26. 26. •Use of sentiment analysis for capturing patient experience from free-text comments posted online. Greaves F, Ramirez-Cano D, Millett C, Darzi A, Donaldson L. J Med Internet Res. 2013 Nov 1;15(11):e239. doi: 10.2196/jmir.2721. PubMed [citation] PMID: 24184993 PMCID: PMC3841376 •2: Identifying barriers to patient acceptance of active surveillance: content analysis of online patient communications. Mishra MV, Bennett M, Vincent A, Lee OT, Lallas CD, Trabulsi EJ, Gomella LG, Dicker AP, Showalter TN. PLoS One. 2013;8(9):e68563. doi: 10.1371/journal.pone.0068563. PubMed [citation] PMID: 24039699 PMCID: PMC3770634 •3: Sociotechnical challenges and progress in using social media for health. Munson SA, Cavusoglu H, Frisch L, Fels S. J Med Internet Res. 2013 Oct 22;15(10):e226. doi: 10.2196/jmir.2792. PubMed [citation] PMID: 24148206 PMCID: PMC3806390 •4: Social media and rating sites as tools to understanding quality of care: a scoping review. Verhoef LM, Van de Belt TH, Engelen LJ, Schoonhoven L, Kool RB. J Med Internet Res. 2014 Feb 20;16(2):e56. doi: 10.2196/jmir.3024. Review. PubMed [citation] PMID: 24566844 PMCID: PMC3961699 •5: Internet use frequency and patient-centered care: measuring patient preferences for participation using the health information wants questionnaire. Xie B, Wang M, Feldman R, Zhou L. J Med Internet Res. 2013 Jul 1;15(7):e132. doi: 10.2196/jmir.2615. PubMed [citation] PMID: 23816979 PMCID: PMC3714005
    27. 27. Facebook Research Experimental evidence of massive-scale emotional contagion through social networks. Kramer AD, Guillory JE, Hancock JT. Proc Natl Acad Sci U S A. 2014 Jun 17;111(24):8788-90. doi: 10.1073/pnas.1320040111. Epub 2014 Jun 2. PMID: 2488960 Abstract Emotional states can be transferred to others via emotional contagion, leading people to experience the same emotions without their awareness. Emotional contagion is well established in laboratory experiments, with people transferring positive and negative emotions to others. Data from a large real-world social network, collected over a 20-y period suggests that longer-lasting moods (e.g., depression, happiness) can be transferred through networks [Fowler JH, Christakis NA (2008) BMJ 337:a2338], although the results are controversial. In an experiment with people who use Facebook, we test whether emotional contagion occurs outside of in-person interaction between individuals by reducing the amount of emotional content in the News Feed. When positive expressions were reduced, people produced fewer positive posts and more negative posts; when negative expressions were reduced, the opposite pattern occurred. These results indicate that emotions expressed by others on Facebook influence our own emotions, constituting experimental evidence for massive-scale contagion via social networks. This work also suggests that, in contrast to prevailing assumptions, in-person interaction and nonverbal cues are not strictly necessary for emotional contagion, and that the observation of others' positive experiences constitutes a positive experience for people.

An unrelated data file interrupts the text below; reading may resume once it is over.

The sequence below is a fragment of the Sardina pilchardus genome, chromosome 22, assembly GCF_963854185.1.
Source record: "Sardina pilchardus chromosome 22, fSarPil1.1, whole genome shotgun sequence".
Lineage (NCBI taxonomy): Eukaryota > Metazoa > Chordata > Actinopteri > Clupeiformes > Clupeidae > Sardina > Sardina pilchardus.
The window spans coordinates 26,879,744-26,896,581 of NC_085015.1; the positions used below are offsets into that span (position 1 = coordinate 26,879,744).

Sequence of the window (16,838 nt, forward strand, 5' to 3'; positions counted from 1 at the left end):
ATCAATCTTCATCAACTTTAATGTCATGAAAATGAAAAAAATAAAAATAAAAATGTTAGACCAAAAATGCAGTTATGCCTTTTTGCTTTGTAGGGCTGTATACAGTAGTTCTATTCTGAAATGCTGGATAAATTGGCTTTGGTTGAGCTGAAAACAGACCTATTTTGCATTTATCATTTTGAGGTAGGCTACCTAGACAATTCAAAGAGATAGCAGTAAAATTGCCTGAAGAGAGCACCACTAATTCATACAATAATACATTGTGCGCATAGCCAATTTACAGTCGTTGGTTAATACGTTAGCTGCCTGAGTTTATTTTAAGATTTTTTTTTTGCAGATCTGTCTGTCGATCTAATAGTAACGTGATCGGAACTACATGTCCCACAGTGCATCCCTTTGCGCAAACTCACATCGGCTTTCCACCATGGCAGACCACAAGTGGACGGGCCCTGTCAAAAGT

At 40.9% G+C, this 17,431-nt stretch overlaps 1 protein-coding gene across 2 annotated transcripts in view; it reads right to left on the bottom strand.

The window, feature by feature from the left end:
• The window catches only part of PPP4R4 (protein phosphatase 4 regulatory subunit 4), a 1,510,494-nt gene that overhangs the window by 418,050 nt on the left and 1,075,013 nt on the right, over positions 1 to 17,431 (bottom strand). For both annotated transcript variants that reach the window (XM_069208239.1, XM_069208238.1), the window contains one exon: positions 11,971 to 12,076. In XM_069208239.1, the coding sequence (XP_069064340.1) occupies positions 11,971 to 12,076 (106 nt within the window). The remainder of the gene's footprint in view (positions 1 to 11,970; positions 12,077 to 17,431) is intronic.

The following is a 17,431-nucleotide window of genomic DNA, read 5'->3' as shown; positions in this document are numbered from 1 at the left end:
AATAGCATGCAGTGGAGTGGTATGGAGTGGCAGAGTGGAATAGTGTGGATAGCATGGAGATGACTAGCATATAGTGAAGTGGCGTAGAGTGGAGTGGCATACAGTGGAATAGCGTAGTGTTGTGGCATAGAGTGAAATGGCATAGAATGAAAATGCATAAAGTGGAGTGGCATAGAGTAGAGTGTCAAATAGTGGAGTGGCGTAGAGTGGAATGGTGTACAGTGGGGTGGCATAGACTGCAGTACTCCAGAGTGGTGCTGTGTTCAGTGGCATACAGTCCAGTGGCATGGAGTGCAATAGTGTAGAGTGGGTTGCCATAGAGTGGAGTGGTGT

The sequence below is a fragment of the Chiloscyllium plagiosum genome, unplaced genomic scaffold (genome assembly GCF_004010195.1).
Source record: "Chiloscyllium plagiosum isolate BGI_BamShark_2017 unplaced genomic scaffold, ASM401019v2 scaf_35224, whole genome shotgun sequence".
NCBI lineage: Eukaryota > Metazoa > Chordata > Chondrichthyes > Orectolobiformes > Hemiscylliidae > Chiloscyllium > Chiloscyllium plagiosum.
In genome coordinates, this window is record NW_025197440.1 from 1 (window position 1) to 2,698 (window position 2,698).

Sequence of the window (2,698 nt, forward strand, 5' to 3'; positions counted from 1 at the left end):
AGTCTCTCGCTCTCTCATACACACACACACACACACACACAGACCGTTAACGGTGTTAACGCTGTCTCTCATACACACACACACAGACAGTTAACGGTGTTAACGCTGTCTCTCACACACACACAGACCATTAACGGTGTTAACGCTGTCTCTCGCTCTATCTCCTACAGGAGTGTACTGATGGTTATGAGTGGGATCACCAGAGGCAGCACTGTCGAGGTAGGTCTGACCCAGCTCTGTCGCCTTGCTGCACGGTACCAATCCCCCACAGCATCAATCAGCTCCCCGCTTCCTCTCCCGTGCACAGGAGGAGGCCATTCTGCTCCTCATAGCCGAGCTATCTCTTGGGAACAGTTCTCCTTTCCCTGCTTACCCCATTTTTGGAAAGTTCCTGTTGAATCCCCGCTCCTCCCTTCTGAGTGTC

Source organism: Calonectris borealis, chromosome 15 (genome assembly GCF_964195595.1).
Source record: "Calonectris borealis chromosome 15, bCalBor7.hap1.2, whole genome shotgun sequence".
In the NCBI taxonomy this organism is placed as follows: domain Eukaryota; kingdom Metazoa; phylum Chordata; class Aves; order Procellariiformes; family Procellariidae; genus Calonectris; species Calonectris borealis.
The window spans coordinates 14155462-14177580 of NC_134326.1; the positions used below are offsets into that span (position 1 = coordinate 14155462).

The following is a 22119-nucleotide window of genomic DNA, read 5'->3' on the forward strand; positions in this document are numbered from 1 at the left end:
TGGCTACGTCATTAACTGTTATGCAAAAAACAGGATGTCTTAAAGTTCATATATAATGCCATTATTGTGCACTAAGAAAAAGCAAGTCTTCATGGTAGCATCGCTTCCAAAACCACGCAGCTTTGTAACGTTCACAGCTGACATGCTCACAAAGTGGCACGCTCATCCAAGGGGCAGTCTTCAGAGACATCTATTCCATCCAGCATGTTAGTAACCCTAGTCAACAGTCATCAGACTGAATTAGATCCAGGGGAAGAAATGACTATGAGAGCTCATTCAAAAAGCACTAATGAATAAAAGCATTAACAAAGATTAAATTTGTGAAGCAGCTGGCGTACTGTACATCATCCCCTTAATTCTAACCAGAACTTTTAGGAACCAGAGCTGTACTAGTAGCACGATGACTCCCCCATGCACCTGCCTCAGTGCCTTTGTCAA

28. 28. Ask a Librarian “Have a Eureka moment in your Library!” Contact: Image: CC by